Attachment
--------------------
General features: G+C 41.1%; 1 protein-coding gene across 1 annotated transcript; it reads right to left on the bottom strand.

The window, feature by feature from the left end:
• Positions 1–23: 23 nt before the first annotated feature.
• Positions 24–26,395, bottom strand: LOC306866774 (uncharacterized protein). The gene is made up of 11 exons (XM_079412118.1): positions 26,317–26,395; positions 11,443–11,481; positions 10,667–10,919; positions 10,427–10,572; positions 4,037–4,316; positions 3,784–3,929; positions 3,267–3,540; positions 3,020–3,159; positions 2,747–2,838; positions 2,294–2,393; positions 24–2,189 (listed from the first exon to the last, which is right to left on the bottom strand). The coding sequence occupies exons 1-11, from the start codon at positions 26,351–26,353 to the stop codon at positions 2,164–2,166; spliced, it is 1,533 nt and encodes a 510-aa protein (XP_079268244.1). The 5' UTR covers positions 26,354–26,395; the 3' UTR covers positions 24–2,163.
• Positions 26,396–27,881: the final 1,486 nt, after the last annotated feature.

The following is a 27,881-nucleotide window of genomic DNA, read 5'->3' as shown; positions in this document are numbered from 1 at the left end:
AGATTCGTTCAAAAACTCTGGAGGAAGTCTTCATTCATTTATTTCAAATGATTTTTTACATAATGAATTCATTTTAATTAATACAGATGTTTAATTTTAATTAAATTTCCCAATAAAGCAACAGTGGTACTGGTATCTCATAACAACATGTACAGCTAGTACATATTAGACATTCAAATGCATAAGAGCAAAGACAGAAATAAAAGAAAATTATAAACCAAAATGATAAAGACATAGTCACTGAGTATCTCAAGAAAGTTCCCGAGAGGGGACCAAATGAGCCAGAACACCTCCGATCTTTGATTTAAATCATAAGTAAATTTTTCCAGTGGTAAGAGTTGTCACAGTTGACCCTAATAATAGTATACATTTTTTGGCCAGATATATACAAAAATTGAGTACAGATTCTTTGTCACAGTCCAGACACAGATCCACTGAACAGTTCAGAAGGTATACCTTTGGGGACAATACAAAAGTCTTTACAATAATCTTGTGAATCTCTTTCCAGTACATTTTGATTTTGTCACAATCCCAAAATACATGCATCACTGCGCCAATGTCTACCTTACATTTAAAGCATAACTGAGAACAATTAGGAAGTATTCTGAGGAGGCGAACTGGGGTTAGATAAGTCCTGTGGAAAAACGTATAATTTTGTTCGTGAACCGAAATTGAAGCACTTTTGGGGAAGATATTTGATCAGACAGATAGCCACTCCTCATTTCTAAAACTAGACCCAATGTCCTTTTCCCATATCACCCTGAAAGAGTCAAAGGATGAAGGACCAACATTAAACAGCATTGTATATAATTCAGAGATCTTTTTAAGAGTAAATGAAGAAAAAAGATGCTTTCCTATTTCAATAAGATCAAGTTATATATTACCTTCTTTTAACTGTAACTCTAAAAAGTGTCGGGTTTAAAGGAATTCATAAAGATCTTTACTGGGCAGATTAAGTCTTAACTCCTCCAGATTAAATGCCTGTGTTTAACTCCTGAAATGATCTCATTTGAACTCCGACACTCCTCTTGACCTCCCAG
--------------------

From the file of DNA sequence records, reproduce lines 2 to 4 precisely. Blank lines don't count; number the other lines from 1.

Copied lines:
The window, feature by feature from the left end:
• Positions 1–23: 23 nt before the first annotated feature.
• Positions 24–26,395, bottom strand: LOC306866774 (uncharacterized protein). The gene is made up of 11 exons (XM_079412118.1): positions 26,317–26,395; positions 11,443–11,481; positions 10,667–10,919; positions 10,427–10,572; positions 4,037–4,316; positions 3,784–3,929; positions 3,267–3,540; positions 3,020–3,159; positions 2,747–2,838; positions 2,294–2,393; positions 24–2,189 (listed from the first exon to the last, which is right to left on the bottom strand). The coding sequence occupies exons 1-11, from the start codon at positions 26,351–26,353 to the stop codon at positions 2,164–2,166; spliced, it is 1,533 nt and encodes a 510-aa protein (XP_079268244.1). The 5' UTR covers positions 26,354–26,395; the 3' UTR covers positions 24–2,163.